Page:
Nov 012012
 

Jody Newman estimates that she’s been hospitalized 20 times in the past 20 years. To be honest, she says, she’s lost count.

“I had many counselors over the years, and they just didn’t work for me. I was suicidal, and didn’t know how to cope with myself or situations,” said Newman, 58, of St. Louis, through an American Sign Language interpreter one recent afternoon. “But not now.”

Two years ago Newman, who has been deaf since she was 5, met Irvine Stewart, and her life hasn’t been the same since. She’s happier; more stable.

Stewart is a caseworker and member of the Deaf Services Team at BJC Behavioral Health in Kirkwood. Laura Shapiro, clinical supervisor, and Sarah Lograsso, case manager, make up the rest of the team. All three are either deaf or hard of hearing. They are the only caseworkers of the sort in Missouri.

The team “came out of a need expressed during several town hall meetings of the deaf community here,” says Schapiro. “About 100 people showed up for each meeting, saying there are no clinicians we can go to who understand what we’re talking about.”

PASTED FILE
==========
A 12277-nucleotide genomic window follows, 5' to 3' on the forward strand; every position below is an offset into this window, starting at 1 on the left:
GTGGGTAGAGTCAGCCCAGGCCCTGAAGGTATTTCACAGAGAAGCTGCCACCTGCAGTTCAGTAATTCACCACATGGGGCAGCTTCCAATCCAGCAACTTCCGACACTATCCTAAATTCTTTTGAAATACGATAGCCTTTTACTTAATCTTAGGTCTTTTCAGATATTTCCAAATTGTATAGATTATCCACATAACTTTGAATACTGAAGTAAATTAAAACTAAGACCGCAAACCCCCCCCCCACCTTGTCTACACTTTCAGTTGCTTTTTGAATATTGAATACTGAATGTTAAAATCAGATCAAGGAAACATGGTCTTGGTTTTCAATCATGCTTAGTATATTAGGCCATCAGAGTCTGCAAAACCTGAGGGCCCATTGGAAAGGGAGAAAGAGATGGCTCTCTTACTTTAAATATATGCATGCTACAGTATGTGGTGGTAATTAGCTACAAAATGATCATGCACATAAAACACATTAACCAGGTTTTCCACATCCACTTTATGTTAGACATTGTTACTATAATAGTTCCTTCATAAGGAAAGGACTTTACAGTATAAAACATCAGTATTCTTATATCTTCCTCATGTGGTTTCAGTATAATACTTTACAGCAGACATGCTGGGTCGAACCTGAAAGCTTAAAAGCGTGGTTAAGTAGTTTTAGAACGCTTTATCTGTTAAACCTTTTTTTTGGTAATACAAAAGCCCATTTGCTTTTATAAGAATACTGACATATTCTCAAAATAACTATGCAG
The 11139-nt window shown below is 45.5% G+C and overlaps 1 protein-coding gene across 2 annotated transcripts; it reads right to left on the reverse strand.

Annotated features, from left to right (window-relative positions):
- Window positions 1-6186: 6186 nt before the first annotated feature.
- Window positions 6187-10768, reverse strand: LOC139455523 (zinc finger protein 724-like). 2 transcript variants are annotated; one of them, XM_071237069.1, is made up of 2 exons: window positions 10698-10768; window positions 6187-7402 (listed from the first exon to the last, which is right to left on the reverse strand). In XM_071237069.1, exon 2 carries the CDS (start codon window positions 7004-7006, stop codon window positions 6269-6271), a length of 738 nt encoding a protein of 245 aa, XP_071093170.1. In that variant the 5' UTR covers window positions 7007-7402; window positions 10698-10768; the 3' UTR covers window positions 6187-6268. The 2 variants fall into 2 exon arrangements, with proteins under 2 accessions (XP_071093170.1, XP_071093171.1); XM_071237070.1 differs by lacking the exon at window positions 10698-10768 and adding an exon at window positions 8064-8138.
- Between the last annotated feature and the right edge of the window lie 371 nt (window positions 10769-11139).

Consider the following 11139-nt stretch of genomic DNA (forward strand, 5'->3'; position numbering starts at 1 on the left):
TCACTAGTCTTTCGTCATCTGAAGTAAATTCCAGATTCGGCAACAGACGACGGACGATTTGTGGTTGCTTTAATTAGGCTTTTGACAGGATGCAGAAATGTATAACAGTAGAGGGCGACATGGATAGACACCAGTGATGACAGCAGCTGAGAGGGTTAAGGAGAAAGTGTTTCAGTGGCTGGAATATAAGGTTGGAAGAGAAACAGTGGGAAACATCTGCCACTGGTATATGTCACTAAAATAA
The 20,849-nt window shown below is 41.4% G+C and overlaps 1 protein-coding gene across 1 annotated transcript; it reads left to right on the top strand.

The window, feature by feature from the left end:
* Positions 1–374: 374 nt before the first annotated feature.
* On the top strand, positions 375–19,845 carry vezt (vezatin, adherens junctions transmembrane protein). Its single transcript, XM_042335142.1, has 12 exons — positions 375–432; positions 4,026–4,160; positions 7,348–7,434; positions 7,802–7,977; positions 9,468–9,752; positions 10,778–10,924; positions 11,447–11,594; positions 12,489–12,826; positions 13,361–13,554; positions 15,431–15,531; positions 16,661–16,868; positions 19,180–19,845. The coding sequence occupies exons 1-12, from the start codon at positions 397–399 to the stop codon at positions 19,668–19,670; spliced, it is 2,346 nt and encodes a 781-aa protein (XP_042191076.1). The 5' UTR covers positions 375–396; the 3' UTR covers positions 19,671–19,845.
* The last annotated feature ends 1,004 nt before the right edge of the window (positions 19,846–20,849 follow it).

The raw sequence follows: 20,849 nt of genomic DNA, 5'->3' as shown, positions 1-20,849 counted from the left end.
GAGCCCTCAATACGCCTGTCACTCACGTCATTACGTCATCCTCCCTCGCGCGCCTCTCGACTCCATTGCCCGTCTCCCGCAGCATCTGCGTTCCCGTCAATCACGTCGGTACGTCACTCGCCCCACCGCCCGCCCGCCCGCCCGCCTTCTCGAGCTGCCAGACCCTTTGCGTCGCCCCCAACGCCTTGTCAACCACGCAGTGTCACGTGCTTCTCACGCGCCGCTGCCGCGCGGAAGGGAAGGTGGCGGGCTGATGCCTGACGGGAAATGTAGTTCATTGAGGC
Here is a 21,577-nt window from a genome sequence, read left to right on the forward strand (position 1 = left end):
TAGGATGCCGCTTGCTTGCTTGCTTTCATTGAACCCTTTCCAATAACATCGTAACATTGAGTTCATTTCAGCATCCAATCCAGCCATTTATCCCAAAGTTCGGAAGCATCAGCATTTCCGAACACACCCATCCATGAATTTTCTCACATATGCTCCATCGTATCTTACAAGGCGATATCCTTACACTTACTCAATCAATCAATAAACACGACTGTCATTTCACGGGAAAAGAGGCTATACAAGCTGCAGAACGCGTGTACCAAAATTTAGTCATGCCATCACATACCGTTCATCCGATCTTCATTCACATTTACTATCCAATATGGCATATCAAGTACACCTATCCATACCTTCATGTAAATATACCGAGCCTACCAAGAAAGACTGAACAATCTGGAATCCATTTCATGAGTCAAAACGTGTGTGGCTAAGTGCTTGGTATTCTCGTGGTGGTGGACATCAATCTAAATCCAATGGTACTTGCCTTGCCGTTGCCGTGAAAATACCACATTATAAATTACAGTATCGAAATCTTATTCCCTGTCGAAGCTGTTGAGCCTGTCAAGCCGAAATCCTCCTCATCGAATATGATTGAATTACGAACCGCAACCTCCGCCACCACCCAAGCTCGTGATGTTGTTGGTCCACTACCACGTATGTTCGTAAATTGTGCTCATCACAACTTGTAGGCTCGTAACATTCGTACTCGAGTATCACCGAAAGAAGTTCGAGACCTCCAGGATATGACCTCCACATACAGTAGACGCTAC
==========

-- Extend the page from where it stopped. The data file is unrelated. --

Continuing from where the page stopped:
They were tired of trying to communicate through interpreters, Stewart says. Interpreters change the dynamic of counseling. Meanings get lost in translation without the patient realizing it, and it’s often hard for the psychiatrist to get a deaf client to understand his or her diagnosis through an interpreter because the client’s vocabulary is unique and often limited.

“It’s also not as intimate and the trust is harder to get,” Stewart says. “They don’t trust the third person. It’s awkward.”

BJC Behavioral Health treats clients with serious chronic mental illness, including depression, bipolar disorder and schizophrenia. Missouri has about 1,100 deaf people with those types of issues. And 20 percent of them are children.

Historically, the state of mental health treatment for deaf people has been dismal, which is odd, Shapiro points out, because there are two schools for the deaf here.

Read the rest of the article at: http://www.stltoday.com/lifestyles/health-med-fit/deaf-caseworkers-bring-vital-skills-to-their-job/article_5f9ebfc6-a4f9-527f-9c3f-5b2beebb2776.html.

By Cynthia Billhartz Gregorian

– Thanks to Cynthia Billhartz Gregorian, St. Louis Post-Dispatch, 11/1/2012, http://www.stltoday.com/lifestyles/health-med-fit/deaf-caseworkers-bring-vital-skills-to-their-job/article_5f9ebfc6-a4f9-527f-9c3f-5b2beebb2776.html.